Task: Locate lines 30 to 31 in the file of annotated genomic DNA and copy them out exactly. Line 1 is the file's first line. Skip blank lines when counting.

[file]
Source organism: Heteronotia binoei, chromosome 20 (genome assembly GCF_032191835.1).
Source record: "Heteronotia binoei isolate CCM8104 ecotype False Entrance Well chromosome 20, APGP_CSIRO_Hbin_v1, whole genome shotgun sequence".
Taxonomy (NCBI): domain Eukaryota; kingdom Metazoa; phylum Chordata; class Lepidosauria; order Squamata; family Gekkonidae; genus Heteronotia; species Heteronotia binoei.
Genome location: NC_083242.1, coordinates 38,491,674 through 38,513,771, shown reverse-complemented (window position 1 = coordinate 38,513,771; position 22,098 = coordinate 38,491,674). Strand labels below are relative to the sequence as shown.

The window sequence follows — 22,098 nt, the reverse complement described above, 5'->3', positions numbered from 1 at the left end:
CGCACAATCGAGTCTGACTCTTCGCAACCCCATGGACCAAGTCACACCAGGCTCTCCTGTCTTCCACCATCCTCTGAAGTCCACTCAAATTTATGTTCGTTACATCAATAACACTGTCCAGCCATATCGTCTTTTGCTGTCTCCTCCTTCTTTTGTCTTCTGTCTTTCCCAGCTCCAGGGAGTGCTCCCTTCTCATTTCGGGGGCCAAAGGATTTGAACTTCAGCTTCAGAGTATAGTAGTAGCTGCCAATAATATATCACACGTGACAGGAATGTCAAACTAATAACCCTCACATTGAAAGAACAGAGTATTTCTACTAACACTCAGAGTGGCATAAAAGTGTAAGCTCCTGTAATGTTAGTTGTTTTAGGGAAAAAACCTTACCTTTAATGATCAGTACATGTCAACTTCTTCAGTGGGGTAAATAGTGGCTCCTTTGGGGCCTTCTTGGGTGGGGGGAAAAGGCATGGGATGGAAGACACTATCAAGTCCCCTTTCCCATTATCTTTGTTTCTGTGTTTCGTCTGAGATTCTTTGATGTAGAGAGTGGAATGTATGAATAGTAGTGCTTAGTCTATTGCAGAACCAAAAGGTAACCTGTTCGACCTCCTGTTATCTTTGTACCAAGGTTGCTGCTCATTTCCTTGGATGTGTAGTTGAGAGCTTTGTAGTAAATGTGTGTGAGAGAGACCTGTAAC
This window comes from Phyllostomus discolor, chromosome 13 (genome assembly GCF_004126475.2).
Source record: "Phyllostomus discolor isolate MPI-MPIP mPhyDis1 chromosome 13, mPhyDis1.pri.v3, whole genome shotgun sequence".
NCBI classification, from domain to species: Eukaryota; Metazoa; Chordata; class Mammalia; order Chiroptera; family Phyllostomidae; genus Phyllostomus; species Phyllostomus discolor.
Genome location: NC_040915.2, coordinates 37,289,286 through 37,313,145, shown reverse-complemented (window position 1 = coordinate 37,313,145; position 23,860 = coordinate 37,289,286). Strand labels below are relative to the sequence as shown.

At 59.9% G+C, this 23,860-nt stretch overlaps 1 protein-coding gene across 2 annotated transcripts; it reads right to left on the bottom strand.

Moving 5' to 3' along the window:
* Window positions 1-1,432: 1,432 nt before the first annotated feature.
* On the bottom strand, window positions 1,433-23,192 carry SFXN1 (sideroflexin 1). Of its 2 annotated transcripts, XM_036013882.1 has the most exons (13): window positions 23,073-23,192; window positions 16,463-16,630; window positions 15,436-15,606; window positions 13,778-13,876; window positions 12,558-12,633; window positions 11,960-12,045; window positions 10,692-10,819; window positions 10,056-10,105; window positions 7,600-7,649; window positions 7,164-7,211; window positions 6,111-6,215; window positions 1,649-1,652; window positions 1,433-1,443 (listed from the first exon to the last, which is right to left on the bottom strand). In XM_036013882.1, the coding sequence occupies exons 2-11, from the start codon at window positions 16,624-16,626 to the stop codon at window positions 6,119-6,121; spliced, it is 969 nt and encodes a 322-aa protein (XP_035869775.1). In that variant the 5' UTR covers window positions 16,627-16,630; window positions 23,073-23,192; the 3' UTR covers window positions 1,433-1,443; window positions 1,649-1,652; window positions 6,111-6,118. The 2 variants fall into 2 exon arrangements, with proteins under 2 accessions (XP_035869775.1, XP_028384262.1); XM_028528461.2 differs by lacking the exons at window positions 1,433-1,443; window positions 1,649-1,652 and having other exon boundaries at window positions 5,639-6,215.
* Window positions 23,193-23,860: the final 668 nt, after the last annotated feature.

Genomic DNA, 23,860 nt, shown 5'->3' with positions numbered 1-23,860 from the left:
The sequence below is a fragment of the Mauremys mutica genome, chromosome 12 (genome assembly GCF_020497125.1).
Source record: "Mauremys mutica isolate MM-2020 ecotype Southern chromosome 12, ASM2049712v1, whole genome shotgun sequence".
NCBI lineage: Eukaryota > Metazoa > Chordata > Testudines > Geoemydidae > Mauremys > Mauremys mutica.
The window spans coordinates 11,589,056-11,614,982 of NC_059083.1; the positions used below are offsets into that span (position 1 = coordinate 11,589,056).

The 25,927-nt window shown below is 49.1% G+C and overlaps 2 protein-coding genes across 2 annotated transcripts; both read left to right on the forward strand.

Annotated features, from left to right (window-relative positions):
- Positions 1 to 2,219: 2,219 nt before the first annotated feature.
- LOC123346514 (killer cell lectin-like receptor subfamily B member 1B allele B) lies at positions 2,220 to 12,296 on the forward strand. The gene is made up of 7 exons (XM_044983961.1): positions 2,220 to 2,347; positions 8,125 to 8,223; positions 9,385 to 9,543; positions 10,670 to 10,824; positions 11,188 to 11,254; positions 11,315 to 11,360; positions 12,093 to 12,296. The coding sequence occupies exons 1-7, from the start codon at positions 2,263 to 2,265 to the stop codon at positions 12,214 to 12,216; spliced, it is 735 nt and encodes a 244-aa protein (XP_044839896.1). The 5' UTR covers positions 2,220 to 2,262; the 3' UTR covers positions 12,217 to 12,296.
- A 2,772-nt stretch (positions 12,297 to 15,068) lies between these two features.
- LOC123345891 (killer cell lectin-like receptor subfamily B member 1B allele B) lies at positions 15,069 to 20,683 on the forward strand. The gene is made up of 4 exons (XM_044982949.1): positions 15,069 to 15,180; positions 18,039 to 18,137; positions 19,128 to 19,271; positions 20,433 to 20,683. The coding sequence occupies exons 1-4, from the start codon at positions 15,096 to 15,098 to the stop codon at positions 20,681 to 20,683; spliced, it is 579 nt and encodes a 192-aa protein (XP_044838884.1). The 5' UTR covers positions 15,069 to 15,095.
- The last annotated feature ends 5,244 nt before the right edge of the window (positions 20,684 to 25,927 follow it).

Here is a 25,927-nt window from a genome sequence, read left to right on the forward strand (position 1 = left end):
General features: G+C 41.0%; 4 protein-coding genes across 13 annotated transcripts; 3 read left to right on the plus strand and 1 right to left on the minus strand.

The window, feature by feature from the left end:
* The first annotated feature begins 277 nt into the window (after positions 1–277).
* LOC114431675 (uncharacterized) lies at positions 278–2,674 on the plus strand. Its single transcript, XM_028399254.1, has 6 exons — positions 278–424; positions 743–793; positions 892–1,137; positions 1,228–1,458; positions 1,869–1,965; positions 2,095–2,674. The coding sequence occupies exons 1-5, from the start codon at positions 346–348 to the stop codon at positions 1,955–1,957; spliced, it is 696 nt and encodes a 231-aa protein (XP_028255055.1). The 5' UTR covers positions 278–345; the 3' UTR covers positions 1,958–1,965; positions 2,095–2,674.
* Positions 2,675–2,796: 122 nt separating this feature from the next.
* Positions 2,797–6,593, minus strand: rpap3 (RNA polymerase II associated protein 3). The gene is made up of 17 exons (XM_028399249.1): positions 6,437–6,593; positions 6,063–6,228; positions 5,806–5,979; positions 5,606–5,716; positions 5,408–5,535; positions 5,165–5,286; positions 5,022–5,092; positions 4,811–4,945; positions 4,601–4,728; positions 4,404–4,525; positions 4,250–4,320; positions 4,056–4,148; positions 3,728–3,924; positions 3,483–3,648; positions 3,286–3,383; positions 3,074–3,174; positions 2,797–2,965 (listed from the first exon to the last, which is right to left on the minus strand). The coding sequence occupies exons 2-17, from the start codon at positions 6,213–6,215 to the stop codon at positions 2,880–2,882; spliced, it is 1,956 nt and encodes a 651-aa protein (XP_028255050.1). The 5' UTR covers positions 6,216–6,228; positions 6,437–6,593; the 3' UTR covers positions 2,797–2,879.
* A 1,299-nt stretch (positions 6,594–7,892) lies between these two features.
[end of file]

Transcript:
The window, feature by feature from the left end:
* The first annotated feature begins 277 nt into the window (after positions 1–277).